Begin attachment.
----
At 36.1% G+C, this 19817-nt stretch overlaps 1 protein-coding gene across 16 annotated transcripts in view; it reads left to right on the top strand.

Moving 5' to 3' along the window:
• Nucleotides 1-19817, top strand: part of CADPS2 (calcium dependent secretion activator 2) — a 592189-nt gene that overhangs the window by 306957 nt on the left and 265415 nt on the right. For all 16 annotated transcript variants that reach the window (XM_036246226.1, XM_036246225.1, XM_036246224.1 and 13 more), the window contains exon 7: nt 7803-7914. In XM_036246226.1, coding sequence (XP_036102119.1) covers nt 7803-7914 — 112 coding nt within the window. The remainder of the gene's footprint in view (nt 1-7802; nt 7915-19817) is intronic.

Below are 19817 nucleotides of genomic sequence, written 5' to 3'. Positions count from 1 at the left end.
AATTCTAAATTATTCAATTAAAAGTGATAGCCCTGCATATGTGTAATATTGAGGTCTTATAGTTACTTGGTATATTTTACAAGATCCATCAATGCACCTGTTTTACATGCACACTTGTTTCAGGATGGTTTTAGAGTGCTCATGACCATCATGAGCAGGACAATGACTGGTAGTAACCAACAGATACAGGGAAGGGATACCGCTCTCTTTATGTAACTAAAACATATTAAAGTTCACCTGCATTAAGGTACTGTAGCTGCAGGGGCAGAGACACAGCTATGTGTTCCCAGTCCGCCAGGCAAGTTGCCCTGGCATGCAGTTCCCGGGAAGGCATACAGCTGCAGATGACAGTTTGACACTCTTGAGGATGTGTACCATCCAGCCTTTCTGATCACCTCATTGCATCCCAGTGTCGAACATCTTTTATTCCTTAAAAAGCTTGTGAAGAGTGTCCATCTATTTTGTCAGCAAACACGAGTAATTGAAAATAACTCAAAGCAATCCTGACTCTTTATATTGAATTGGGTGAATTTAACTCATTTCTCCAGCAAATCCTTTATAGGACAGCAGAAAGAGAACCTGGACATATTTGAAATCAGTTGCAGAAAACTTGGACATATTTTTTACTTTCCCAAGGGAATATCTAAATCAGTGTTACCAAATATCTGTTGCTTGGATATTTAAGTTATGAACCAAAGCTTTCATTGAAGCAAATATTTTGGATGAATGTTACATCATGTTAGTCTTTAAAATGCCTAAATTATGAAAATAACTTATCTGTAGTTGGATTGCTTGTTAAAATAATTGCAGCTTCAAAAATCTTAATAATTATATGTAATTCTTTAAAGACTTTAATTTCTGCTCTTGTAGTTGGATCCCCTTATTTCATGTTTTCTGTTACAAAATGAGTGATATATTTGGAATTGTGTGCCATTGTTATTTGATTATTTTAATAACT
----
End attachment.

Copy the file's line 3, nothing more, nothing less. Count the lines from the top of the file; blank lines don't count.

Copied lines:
• Nucleotides 1-19817, top strand: part of CADPS2 (calcium dependent secretion activator 2) — a 592189-nt gene that overhangs the window by 306957 nt on the left and 265415 nt on the right. For all 16 annotated transcript variants that reach the window (XM_036246226.1, XM_036246225.1, XM_036246224.1 and 13 more), the window contains exon 7: nt 7803-7914. In XM_036246226.1, coding sequence (XP_036102119.1) covers nt 7803-7914 — 112 coding nt within the window. The remainder of the gene's footprint in view (nt 1-7802; nt 7915-19817) is intronic.